Boadicea’s Chariot

Boadicea Queen of the Iceni Tribe, London Monument

“possessed of greater intelligence than often belongs to women” – Dio

Boadicea, queen of the Iceni tribe (people who inhabited the area of nowadays Norfolk), an amazing barbarian. Every time I utter these words, it’s like a lot of admiration comes out. This is how I remember her from high school. I made a whole thesis for my English certificate about a powerful woman of forgotten times. Known to have been of royal descent, Boadicea is described everywhere as having the spirit of a fighter, a woman of an out of the normal courage. Her image is very strong and weighty. A long, red haired rebel with a harsh voice and a piercing glare, a fire against the Roman oppression.

Boadicea England Barbarian Leader

In 60 AD, she led a major uprising against occupying Roman forces of Gaius Suetonius Paullinus through which along with her warriors successfully defeated the governor’s Legion and destroyed the capital of Roman Britain at Colchester. But later, while heading to London, she was defeated and died in unknown circumstances. Boadicea (translated meaning “victorious”) is still a heroic symbol of Britain. For me, a model of pure feminine courage.

“It is not much better to fall honourably in defence of liberty, than be again exposed to the outrages of Romans? Such, at least, is my resolution; as for you men, you may, if you please, live and be slaves!” ― Queen Boadicea

More than a century ago, Prince Albert commissioned a great bronze statue of Boudica with her daughters in her war chariot. The statue, furnished with scythes following the patterns of the Persian fashion, was executed by Thomas Thornycroft and completed in 1905. Now it stands next to some of the most important constructions in London, Westminster Bridge and the Houses of Parliament, with the following inscription, a few great words from Cowper’s poem, with reference to the British Empire:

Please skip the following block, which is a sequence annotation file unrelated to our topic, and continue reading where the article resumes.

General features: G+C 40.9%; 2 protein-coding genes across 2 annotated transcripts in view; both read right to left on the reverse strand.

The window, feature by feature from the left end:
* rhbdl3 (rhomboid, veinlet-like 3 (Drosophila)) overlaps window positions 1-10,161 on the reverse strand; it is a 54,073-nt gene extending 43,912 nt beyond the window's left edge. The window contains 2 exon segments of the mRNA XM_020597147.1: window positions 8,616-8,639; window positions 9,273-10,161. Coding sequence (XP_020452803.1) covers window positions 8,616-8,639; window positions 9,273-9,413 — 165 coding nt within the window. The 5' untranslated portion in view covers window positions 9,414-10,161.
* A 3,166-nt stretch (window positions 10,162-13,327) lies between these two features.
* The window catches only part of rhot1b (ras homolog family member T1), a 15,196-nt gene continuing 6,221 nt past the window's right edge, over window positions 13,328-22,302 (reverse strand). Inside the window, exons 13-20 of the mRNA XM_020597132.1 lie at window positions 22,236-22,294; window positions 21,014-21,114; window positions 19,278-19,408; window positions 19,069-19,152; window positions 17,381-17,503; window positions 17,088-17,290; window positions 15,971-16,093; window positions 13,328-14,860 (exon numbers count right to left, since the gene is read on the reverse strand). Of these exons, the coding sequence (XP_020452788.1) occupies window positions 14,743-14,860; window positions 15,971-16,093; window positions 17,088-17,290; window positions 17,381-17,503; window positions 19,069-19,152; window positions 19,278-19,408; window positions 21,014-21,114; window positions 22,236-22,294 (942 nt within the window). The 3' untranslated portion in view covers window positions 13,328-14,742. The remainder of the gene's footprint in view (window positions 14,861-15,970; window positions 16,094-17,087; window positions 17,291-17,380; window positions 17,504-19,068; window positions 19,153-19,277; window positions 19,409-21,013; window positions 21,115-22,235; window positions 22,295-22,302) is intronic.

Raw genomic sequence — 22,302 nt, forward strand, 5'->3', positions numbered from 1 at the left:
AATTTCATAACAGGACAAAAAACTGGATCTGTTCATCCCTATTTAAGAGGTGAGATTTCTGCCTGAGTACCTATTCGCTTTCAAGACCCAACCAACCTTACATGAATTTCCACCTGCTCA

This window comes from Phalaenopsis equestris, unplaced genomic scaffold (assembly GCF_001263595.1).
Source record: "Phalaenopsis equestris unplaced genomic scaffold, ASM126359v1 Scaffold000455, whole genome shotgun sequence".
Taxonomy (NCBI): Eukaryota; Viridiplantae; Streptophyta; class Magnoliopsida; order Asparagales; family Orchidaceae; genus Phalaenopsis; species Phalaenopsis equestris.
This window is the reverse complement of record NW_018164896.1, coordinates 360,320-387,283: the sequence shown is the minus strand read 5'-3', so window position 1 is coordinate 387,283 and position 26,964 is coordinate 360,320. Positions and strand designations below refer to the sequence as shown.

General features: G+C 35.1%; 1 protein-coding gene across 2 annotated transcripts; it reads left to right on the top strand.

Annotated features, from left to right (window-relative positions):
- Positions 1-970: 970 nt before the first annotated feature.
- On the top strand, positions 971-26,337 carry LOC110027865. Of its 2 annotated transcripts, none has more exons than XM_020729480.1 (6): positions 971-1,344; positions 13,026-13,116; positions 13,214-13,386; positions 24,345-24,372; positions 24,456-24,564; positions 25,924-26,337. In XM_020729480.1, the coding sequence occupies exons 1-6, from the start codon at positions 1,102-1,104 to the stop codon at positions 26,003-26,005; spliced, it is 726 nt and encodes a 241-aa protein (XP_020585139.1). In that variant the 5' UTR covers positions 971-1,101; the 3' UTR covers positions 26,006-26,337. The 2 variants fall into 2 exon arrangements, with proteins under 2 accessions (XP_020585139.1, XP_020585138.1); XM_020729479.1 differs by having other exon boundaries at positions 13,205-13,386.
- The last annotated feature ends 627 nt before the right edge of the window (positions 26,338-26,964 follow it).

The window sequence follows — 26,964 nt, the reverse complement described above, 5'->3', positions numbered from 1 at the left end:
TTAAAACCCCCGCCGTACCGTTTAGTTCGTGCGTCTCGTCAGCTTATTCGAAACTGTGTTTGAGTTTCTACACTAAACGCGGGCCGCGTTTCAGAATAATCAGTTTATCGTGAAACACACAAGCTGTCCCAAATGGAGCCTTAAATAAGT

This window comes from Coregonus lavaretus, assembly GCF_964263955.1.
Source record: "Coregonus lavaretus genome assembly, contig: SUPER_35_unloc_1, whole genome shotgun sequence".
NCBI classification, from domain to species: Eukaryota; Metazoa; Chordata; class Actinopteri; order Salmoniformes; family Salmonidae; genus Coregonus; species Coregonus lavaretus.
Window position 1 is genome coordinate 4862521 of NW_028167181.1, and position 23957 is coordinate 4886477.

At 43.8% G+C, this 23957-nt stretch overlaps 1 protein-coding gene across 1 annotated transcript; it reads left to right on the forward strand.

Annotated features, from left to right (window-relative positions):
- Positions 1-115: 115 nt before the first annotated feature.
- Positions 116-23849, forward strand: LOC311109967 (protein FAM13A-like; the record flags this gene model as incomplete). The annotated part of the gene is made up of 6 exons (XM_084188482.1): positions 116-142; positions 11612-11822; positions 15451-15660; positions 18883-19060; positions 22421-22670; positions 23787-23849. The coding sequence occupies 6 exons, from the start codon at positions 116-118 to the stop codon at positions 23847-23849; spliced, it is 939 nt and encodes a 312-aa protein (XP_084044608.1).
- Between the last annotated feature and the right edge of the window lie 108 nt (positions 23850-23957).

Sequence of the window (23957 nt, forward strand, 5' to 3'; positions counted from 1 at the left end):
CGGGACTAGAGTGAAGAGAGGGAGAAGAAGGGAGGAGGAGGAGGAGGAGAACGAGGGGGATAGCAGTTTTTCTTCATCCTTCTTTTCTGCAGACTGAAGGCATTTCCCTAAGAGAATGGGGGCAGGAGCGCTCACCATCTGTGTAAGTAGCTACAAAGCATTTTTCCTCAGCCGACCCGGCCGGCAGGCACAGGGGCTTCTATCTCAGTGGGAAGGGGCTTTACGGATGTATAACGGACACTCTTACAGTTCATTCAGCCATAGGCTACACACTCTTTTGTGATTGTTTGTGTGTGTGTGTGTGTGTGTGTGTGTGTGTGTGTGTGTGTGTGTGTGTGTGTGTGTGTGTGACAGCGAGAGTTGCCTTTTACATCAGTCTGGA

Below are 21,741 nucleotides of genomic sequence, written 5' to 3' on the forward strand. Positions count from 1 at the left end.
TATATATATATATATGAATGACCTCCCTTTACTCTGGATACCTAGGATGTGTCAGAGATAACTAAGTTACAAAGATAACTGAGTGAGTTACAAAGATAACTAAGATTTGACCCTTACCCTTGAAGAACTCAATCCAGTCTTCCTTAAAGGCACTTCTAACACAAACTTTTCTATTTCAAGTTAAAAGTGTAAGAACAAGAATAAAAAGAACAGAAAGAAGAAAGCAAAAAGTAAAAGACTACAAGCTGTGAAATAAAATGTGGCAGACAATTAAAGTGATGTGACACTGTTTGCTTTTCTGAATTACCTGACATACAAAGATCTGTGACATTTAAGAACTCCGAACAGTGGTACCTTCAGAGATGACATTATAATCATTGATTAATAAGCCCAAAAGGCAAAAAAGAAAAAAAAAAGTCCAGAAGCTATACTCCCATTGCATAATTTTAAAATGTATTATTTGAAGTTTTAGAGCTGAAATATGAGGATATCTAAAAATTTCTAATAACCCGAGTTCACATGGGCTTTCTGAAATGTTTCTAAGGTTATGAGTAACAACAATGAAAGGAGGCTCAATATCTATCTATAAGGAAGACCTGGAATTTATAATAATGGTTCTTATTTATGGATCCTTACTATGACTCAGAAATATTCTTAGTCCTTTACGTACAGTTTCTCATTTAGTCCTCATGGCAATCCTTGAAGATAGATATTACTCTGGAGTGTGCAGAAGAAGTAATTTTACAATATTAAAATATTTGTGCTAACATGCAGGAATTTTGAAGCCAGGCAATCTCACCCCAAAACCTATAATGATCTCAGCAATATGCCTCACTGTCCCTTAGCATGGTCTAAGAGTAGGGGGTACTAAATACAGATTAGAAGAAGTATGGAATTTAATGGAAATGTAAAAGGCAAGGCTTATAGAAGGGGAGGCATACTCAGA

“Regions Caesar never knew
Thy posterity shall sway.”

Boudicca Queen Monument in England

So of all the wonders of London, what really impressed me was Boadicea’s wonderful statue, the chariot leading the reddish tornado to a glorious battle against the time. Great names are always worth remembering.

“As the hunter is hunted down, she slays her enemies on sacred ground.” ― Boadicea

The last viking queen of the native Britons, a woman who shook the Roman Empire in books and videos:


  • Illustration by A.S. Forrest for Our Island Story, A Child’s History of England, by Henrietta E. Marshall, published in 1905. Via Fanzone
  • >Boadicea Queen of the Iceni; program cover City of St. Albans pagent 1907. Via Victoree
  • The barbarian, Via Flawless Logic
  • Boadicea Haranguing the Britons by John Opie, Via Wikipedia

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One Response to “Boadicea’s Chariot”

  1. AMLeahy says:

    Last Viking Queen? I think not. Last Queen of the Iceni certainly. Vikings did not arrive for around 7 centuries after her still much lamented death.

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